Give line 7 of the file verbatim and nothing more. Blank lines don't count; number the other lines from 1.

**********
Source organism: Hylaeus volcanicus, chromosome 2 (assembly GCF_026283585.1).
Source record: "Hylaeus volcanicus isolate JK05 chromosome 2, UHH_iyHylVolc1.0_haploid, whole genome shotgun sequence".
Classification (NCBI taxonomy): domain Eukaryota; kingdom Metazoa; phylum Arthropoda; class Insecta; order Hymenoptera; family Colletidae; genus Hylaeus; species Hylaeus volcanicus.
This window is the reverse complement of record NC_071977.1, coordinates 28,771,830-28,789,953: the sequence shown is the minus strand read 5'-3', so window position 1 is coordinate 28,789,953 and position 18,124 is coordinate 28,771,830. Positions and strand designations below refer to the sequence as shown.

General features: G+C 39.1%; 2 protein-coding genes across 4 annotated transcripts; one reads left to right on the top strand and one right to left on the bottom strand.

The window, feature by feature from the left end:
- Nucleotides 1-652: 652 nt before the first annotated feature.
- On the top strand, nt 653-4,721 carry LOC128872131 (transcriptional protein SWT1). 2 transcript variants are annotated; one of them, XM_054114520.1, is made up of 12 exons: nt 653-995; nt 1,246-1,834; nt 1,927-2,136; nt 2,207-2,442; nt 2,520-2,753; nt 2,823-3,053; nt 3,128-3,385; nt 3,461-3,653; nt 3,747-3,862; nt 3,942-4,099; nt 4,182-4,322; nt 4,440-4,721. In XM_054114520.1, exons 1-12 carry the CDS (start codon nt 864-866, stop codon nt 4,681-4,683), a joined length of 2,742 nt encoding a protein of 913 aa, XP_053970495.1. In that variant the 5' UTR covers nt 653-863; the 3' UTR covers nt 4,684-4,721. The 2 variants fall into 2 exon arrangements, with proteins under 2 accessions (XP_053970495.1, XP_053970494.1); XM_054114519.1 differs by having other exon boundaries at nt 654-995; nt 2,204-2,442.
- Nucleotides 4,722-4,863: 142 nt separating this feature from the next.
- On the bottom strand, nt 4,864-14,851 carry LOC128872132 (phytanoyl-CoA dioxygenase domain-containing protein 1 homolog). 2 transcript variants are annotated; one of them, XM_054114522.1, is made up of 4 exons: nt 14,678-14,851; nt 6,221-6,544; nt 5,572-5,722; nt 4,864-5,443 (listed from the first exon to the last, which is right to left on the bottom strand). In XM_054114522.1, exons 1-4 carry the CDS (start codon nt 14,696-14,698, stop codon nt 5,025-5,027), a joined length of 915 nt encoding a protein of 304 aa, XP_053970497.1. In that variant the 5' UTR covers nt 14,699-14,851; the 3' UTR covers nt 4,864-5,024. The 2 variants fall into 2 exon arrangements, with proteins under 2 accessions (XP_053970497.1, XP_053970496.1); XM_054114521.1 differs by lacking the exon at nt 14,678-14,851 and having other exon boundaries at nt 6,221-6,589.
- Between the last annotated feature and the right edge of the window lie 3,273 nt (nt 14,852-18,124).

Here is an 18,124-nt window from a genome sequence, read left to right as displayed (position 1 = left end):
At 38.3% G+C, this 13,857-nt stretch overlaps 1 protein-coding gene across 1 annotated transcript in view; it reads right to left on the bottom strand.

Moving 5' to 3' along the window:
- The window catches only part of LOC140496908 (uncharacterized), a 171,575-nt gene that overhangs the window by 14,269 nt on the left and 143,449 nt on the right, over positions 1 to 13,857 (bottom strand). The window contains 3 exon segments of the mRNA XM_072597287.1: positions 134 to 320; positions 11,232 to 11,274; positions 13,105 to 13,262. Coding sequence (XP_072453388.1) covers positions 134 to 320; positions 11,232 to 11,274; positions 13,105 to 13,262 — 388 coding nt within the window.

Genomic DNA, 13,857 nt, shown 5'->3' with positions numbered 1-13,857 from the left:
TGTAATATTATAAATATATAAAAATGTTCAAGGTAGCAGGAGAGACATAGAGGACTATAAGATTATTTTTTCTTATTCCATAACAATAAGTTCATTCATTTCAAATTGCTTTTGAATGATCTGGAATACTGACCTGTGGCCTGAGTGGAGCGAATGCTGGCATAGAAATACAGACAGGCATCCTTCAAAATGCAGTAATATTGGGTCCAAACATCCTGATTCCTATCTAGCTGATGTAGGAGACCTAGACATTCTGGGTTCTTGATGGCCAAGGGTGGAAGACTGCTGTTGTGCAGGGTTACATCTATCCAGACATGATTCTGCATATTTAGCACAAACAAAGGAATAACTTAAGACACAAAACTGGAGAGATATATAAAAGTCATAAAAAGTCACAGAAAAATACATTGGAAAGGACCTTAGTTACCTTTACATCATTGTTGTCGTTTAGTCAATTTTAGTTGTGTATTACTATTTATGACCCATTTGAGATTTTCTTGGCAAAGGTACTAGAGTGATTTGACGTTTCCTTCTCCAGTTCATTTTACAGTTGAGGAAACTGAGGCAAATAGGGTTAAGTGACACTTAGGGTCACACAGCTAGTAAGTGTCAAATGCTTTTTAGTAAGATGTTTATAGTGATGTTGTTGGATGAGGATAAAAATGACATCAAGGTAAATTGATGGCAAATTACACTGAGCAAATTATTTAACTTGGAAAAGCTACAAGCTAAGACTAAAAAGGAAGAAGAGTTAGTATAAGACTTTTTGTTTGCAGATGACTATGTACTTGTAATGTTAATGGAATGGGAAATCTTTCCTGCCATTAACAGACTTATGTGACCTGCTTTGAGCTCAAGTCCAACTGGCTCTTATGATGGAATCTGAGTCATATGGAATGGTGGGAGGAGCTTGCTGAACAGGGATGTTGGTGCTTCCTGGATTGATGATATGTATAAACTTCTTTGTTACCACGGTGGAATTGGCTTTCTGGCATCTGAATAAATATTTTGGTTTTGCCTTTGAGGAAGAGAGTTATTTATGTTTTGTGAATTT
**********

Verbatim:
- Nucleotides 1-652: 652 nt before the first annotated feature.